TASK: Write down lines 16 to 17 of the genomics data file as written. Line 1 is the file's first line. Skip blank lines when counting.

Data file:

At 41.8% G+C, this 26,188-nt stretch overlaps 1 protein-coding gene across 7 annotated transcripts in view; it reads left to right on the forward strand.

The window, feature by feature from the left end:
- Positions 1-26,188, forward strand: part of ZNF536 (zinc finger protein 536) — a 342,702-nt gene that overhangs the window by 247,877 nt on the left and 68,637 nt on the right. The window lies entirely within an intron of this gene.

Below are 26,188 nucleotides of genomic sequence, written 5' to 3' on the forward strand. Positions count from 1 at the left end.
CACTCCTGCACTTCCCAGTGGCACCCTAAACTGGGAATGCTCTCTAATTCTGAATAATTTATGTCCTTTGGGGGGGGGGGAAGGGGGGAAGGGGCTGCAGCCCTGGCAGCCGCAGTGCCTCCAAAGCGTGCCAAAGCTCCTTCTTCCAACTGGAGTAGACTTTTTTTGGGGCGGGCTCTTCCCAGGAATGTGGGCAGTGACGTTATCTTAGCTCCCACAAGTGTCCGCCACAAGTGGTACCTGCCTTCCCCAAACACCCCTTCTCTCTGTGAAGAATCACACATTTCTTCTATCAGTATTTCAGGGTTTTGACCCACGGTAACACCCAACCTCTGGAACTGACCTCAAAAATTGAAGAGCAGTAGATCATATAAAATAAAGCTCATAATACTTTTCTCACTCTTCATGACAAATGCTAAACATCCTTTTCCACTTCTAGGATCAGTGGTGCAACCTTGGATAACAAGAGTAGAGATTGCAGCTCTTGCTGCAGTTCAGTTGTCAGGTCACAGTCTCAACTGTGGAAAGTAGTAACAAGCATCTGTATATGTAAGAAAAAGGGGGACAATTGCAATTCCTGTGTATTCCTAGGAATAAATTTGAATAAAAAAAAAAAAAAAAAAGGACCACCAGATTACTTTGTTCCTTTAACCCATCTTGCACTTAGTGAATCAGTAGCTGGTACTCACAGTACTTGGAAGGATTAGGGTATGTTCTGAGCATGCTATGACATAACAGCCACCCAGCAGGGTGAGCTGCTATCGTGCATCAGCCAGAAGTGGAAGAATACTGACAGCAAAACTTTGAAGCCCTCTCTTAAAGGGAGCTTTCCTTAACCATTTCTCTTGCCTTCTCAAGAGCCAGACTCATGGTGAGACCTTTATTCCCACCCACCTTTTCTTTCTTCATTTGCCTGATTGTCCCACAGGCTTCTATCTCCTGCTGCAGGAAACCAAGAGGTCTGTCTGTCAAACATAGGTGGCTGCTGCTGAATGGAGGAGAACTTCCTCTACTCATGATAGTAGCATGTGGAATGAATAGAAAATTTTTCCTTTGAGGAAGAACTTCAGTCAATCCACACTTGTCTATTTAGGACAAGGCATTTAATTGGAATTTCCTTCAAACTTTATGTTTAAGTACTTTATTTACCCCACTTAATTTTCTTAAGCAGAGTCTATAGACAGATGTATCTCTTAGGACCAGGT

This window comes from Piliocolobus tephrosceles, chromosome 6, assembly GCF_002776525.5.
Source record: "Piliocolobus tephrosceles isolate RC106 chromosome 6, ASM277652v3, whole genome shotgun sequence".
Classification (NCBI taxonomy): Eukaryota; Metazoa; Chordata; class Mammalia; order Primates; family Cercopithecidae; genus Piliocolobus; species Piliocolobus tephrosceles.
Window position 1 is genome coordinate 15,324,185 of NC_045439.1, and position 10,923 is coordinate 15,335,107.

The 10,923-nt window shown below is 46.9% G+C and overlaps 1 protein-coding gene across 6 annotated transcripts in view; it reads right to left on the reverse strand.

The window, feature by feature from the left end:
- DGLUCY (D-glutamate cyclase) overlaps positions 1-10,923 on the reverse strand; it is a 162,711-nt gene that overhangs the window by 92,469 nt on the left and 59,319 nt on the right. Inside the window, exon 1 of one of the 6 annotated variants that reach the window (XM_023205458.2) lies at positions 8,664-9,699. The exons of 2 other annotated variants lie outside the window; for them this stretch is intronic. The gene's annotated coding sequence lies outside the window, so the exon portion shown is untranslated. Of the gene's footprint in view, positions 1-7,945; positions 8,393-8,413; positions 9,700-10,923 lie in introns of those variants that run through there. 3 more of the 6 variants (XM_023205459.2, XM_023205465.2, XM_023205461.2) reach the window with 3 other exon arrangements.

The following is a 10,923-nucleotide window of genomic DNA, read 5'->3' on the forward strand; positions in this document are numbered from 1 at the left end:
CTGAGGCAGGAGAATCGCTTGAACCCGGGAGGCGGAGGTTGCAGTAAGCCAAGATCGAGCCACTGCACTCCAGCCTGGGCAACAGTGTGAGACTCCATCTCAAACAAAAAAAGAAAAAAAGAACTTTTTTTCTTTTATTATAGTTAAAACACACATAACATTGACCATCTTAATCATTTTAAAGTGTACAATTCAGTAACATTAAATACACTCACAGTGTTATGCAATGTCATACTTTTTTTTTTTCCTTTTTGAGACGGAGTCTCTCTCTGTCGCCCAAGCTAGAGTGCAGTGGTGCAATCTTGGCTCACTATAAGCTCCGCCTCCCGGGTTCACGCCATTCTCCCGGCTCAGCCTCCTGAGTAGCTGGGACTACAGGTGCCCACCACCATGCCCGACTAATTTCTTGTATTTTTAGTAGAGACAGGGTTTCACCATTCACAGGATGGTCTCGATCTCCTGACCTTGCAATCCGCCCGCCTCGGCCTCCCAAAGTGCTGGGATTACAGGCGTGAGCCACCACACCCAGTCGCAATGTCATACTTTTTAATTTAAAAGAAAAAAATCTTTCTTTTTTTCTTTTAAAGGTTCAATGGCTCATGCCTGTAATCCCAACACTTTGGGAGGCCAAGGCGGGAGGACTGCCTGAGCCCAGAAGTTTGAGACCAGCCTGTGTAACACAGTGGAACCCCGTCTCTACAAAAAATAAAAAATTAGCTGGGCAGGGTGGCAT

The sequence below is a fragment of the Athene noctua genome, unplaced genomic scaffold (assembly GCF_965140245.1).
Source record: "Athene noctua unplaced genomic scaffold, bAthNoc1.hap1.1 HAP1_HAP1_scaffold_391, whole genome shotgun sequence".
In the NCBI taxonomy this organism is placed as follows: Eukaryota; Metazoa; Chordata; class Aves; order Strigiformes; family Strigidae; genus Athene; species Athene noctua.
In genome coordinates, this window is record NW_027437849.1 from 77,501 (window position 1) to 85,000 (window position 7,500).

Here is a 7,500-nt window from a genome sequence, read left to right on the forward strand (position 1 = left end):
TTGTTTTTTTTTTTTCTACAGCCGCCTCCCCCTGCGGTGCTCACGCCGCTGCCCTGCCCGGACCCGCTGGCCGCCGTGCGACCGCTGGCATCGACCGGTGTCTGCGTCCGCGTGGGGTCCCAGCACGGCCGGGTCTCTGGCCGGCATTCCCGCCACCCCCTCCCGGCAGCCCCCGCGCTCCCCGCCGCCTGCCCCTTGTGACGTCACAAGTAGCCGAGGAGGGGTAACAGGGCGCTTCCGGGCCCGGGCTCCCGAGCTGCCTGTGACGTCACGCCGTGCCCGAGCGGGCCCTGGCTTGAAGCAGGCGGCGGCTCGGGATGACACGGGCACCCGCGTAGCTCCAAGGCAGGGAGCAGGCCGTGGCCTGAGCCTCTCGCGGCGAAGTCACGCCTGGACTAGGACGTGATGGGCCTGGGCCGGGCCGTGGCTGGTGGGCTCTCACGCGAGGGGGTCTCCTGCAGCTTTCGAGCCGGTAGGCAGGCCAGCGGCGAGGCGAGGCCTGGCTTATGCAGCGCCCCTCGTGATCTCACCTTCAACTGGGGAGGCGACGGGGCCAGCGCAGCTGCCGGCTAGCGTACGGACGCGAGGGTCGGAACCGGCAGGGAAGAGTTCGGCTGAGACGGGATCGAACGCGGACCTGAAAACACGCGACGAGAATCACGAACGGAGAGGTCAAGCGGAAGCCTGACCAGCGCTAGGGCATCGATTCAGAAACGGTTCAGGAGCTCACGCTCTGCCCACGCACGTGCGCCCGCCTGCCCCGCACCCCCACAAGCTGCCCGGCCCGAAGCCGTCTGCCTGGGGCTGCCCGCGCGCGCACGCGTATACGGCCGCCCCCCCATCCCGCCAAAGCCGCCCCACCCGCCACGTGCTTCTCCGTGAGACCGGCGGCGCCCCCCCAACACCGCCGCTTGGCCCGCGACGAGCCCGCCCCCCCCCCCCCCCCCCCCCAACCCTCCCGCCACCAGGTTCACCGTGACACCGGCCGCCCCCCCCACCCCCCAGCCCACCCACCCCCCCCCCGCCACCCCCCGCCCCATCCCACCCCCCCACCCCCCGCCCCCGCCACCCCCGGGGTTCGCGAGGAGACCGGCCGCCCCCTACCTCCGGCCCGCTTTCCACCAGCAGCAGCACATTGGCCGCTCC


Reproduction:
Source record: "Athene noctua unplaced genomic scaffold, bAthNoc1.hap1.1 HAP1_HAP1_scaffold_391, whole genome shotgun sequence".
In the NCBI taxonomy this organism is placed as follows: Eukaryota; Metazoa; Chordata; class Aves; order Strigiformes; family Strigidae; genus Athene; species Athene noctua.